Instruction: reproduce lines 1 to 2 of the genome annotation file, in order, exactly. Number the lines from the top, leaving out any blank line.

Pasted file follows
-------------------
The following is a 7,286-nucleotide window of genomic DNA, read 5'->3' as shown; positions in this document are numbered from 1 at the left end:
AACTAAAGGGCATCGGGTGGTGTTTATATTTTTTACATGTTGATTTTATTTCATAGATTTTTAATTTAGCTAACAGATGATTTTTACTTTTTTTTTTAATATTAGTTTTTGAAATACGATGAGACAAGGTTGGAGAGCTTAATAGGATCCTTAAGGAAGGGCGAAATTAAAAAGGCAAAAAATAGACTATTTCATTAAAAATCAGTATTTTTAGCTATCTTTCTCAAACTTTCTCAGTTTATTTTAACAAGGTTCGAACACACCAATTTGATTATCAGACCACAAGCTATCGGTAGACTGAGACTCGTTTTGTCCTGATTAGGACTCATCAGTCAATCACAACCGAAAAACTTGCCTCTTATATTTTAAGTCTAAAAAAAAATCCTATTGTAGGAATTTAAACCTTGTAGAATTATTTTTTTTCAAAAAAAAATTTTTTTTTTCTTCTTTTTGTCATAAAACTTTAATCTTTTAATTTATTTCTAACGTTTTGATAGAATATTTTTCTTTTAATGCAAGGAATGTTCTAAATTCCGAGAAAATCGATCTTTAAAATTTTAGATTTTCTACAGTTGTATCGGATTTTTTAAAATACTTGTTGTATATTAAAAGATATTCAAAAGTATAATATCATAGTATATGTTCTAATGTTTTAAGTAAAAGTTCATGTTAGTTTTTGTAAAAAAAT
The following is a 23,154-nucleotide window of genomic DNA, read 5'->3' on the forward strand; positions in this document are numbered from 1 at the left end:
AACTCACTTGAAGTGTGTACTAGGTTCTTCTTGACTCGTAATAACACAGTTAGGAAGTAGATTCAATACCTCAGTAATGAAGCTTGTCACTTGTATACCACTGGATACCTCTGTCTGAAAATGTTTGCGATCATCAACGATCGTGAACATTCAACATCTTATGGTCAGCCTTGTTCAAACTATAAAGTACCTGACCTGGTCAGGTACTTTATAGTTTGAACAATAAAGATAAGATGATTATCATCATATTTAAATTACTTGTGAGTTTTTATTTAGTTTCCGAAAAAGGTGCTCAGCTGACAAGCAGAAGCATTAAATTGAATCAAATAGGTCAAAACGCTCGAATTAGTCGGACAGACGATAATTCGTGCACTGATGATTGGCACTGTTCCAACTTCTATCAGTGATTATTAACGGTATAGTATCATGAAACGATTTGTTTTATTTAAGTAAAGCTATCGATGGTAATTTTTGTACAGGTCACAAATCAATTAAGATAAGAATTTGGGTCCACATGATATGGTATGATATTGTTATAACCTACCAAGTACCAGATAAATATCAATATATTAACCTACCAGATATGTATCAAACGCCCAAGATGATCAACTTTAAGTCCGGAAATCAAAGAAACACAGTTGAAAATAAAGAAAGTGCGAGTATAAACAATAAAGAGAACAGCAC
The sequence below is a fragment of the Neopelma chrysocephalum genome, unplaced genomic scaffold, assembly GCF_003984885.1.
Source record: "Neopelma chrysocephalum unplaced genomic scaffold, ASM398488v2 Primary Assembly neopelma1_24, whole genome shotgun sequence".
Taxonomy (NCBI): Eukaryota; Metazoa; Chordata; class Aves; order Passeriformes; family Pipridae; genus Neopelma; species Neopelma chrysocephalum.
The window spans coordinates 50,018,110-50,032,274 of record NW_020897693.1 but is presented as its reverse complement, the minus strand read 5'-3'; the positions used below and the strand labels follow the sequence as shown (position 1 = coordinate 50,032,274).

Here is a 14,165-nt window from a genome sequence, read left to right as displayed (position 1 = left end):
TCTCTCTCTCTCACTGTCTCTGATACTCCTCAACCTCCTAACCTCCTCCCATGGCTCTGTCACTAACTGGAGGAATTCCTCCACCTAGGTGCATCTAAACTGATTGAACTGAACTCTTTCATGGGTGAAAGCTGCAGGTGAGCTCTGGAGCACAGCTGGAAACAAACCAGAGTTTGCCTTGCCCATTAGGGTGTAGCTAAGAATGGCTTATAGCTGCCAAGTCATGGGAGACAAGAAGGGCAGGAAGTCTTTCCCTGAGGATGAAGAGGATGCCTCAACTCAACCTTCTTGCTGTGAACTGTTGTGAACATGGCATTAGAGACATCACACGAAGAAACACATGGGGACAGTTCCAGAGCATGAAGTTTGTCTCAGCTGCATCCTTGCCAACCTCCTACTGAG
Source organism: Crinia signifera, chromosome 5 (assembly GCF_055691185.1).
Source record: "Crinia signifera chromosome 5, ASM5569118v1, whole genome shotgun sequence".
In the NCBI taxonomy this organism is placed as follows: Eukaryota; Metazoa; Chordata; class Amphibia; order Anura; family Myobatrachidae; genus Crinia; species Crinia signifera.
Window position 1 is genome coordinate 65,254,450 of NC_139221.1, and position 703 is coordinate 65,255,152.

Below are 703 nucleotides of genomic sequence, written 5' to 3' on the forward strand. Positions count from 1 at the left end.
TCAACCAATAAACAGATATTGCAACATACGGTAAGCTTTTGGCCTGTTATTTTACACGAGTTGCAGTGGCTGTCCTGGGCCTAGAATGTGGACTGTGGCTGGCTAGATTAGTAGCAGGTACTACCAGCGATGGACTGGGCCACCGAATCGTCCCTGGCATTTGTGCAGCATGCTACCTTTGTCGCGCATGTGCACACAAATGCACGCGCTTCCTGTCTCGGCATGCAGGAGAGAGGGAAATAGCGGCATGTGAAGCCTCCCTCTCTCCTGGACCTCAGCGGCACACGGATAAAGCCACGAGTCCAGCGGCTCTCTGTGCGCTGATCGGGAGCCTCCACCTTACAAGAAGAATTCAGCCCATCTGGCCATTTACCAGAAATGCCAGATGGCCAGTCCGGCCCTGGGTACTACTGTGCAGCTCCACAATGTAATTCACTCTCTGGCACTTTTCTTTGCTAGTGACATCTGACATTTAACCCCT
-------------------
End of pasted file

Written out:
The following is a 7,286-nucleotide window of genomic DNA, read 5'->3' as shown; positions in this document are numbered from 1 at the left end:
AACTAAAGGGCATCGGGTGGTGTTTATATTTTTTACATGTTGATTTTATTTCATAGATTTTTAATTTAGCTAACAGATGATTTTTACTTTTTTTTTTAATATTAGTTTTTGAAATACGATGAGACAAGGTTGGAGAGCTTAATAGGATCCTTAAGGAAGGGCGAAATTAAAAAGGCAAAAAATAGACTATTTCATTAAAAATCAGTATTTTTAGCTATCTTTCTCAAACTTTCTCAGTTTATTTTAACAAGGTTCGAACACACCAATTTGATTATCAGACCACAAGCTATCGGTAGACTGAGACTCGTTTTGTCCTGATTAGGACTCATCAGTCAATCACAACCGAAAAACTTGCCTCTTATATTTTAAGTCTAAAAAAAAATCCTATTGTAGGAATTTAAACCTTGTAGAATTATTTTTTTTCAAAAAAAAATTTTTTTTTTCTTCTTTTTGTCATAAAACTTTAATCTTTTAATTTATTTCTAACGTTTTGATAGAATATTTTTCTTTTAATGCAAGGAATGTTCTAAATTCCGAGAAAATCGATCTTTAAAATTTTAGATTTTCTACAGTTGTATCGGATTTTTTAAAATACTTGTTGTATATTAAAAGATATTCAAAAGTATAATATCATAGTATATGTTCTAATGTTTTAAGTAAAAGTTCATGTTAGTTTTTGTAAAAAAAT